Alan Garner: The language of my childhood and of my native culture is, technically, North-West Mercian Middle English. Of course it has changed, as all living language changes, since the time of the Gawain poet. But when I read sections of the poem aloud to my father, he knew, and used, more than 90% of the vocabulary; and the phonetics of the vowels have scarcely changed. The best way to demonstrate this may be to compare a short passage, taken almost at random. First, the original:
Bot wylde wederez of the worlde wakned theroute,
Now a modern literal version:
But wild weathers of the world wakened outside;
Finally, the difference between the modern literal version and my modern father's natural pronunciation, grammar, syntax and vocabulary:
Bot weeld weders of the world wakened theerout,
Does that make my point? The modern Cheshire English is closer to "Gawain".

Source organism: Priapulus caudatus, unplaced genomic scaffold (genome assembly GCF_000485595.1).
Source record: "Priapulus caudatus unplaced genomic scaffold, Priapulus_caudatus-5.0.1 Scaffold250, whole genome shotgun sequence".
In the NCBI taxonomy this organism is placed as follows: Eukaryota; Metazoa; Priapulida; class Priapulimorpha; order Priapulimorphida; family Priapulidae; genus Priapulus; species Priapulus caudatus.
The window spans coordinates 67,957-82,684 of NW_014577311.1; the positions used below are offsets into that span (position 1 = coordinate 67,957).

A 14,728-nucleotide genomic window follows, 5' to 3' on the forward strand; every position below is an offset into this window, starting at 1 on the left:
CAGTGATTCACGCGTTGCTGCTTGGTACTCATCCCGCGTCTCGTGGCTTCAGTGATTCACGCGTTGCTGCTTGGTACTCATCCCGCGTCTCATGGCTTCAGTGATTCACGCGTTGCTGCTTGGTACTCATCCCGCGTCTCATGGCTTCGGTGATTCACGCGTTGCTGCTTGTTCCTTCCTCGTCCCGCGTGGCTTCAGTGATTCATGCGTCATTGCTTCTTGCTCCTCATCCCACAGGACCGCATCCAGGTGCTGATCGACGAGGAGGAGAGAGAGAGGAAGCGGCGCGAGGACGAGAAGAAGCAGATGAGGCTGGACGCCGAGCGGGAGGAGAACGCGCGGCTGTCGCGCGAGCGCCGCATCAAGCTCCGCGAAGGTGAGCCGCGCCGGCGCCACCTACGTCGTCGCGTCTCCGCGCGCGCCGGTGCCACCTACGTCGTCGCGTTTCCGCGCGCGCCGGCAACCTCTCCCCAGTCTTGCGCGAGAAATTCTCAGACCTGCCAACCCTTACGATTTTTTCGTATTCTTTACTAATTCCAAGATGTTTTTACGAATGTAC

elimae: The Owl Service, Red Shift and Strandloper present a chain of the sort that critics like -- each building on the accomplishments of its predecessors, honing and refining the author's skills. But The Stone Book Quartet "seems" to be out of sequence or even the work of another man: narrative rather than conversational; warmly familial rather than both strange and estranging; "simple" rather than psychologically freighted. And yet -- And yet the sensibility of SBQ is identical to the others: a refusal to use unnecessary words and explications, an insistence on finding the right words, an implicit invitation to the reader to step into the story and experience it for himself. How did you come to see that you could apply your skills at one kind of writing to another kind entirely? How did you find your way from Red Shift to Stone Book Quartet? Is there any sense in which SBQ "redeems" earlier, less successful narratives likeThe Weirdstone of Brisingamen?